Wednesday, January 14, 2015

Plagiarism -- repeat offendees

Alex Toth was perhaps the artist's artist in the field of comics and animation. For decades, if you asked people in the industry to name their favorite, Toth would show up with (and sometimes above) names like Will Eisner, Jack Kirby, and Neal Adams. Jules Feiffer famously said that Eisner was the artist other artists stole from. According to this 2006 piece by comics writer and historian Mark Evanier (who worked for most of the major animation houses and comics publishers), Toth was the artist other artists traced.

After a show was sold and they began making episodes, Alex would usually do model sheets to design the characters — both the regulars and the "incidentals." Incidentals are new characters that appear in only one episode…and there would also be model sheets for vehicles, major props, key pieces of scenery, etc. He produced hundreds of these, perhaps thousands, and they are avidly collected by appreciators of fine comic-style illustration. They were a bit more controversial within the studio where some felt that Toth was the wrong guy to have setting the parameters of what everyone else would then have to draw. Everyone admired his drawing ability but there were those who argued that he was either too good or too special.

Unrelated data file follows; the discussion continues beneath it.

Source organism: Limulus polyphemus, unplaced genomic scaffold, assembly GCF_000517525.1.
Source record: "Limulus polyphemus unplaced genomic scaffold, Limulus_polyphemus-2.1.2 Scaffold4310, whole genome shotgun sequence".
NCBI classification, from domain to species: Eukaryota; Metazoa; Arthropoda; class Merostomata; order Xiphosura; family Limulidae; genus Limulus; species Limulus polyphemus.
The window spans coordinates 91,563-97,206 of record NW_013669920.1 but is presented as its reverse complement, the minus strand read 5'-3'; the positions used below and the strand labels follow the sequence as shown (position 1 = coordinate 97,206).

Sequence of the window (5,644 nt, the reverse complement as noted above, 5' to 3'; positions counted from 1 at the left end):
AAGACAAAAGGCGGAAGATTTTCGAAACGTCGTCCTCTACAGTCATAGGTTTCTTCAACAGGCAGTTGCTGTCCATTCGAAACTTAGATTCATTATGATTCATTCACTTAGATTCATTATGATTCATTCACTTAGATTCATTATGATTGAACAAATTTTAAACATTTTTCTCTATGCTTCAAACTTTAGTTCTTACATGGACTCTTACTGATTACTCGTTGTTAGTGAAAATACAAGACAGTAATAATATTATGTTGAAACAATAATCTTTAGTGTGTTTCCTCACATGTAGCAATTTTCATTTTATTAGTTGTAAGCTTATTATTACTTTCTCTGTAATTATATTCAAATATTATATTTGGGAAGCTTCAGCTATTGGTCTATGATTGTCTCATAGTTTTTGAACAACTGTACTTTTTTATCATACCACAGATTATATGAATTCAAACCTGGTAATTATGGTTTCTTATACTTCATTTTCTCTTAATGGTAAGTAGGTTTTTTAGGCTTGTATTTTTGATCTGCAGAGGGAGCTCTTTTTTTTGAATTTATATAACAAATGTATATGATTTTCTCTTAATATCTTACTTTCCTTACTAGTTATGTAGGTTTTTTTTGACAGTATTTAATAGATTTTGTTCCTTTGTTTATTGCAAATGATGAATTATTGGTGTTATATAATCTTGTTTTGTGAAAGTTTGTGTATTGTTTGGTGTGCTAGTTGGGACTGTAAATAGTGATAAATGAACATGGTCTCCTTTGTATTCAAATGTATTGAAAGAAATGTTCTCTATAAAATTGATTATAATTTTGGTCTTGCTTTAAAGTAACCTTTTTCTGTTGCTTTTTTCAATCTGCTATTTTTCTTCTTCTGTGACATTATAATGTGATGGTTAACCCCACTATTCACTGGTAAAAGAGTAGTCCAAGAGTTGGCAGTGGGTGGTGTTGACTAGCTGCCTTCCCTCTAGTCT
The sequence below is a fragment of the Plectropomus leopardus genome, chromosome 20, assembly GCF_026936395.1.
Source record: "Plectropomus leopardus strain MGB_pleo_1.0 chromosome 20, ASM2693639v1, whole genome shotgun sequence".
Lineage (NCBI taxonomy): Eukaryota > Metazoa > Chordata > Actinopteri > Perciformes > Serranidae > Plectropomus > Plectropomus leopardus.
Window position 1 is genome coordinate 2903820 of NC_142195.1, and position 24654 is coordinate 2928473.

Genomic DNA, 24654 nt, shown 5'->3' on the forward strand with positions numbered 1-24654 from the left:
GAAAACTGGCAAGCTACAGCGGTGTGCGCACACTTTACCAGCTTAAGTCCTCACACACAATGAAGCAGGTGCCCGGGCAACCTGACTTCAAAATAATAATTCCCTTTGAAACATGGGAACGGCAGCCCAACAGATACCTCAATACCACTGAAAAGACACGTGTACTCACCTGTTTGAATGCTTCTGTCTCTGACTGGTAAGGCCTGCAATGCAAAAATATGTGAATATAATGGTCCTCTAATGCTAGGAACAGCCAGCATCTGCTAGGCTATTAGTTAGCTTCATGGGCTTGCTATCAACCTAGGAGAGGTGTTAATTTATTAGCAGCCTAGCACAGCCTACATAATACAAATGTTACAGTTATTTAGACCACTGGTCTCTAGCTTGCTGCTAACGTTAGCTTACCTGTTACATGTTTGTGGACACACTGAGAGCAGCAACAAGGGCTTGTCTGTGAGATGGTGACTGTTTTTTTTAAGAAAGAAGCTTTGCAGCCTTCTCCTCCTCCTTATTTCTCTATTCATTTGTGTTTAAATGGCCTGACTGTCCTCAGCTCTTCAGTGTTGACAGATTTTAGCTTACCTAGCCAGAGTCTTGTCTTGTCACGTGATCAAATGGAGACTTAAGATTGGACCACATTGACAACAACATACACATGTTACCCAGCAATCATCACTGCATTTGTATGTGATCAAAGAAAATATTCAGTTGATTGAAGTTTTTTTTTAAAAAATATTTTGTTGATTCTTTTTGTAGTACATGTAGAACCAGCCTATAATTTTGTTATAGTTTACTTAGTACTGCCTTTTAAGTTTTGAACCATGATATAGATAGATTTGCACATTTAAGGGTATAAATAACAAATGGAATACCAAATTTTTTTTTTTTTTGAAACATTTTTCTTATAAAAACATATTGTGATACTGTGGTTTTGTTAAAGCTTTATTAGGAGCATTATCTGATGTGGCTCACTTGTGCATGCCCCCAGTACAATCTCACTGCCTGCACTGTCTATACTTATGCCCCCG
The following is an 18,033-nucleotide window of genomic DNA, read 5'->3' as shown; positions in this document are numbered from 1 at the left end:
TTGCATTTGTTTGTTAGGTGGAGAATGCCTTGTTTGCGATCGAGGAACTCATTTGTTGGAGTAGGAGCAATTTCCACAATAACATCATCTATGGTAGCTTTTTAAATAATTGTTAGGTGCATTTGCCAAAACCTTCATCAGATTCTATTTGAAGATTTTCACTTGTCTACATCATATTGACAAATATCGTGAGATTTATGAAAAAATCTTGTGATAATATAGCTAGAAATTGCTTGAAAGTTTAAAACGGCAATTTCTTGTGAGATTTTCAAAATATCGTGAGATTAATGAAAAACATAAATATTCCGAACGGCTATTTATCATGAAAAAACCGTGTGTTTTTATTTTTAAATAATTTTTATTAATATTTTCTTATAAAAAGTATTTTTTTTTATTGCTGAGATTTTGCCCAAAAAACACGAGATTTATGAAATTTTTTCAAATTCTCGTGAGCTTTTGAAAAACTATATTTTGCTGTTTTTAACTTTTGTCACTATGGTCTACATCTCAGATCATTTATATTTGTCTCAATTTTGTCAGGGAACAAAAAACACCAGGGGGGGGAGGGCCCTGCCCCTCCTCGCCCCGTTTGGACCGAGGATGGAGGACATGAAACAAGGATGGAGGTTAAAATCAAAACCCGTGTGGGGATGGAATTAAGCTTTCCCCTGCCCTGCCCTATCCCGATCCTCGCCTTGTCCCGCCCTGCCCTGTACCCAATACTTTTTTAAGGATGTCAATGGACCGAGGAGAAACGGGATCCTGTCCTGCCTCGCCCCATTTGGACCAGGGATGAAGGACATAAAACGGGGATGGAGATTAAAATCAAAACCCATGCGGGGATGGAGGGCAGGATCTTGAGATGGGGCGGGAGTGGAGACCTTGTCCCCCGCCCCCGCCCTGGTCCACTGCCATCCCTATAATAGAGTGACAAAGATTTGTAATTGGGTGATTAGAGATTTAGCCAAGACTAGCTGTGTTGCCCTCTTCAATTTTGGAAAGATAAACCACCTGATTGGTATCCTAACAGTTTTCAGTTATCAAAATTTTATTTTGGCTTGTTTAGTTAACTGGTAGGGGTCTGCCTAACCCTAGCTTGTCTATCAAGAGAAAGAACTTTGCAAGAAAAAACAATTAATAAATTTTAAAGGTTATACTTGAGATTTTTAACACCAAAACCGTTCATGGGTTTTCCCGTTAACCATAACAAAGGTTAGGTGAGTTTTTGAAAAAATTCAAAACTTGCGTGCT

In most cases, the artists who would have to then draw the characters based on Alex's models had nowhere near his skills, or at least nowhere near the skills for that kind of illustration. H-B did adventure shows but they also continued to produce shows in what one might call the Yogi Bear style. Depending on what kinds of shows were sold each year and how many, it sometimes happened that a "Yogi Bear" artist would get assigned to an adventure show and many of these otherwise skilled artists struggled to replicate the kind of thing Toth was doing on the model sheets. Even a few artists who were solid in adventure-style art found his work too angular at times. Some Toth model sheets were worked over by others — traced and simplified (some would say, "watered-down") — before they went into production. But many artists were also stimulated by the challenge they presented and found that the designs were solid and, as is necessary with animation, designed with an absolute economy of line.

As I mentioned, animators still hoard and trade copies of them. It is not uncommon that an artist assigned to do up a model sheet of a policeman for some new show will haul out a Toth model sheet of a policeman and trace it, making just enough changes to pass it off as new…or not. I have seen Toth-designed characters appear without modification in shows he had nothing to do with, and I expect we always will. It's just part of the grand legacy that the man leaves us.

1 comment:

  1. Sort of like Ed Wegman. Generations from now, statisticians will still be copying his masterly data analyses and deep insights and passing them off as their own. Even in retirement, the man is an inspiration to all of us.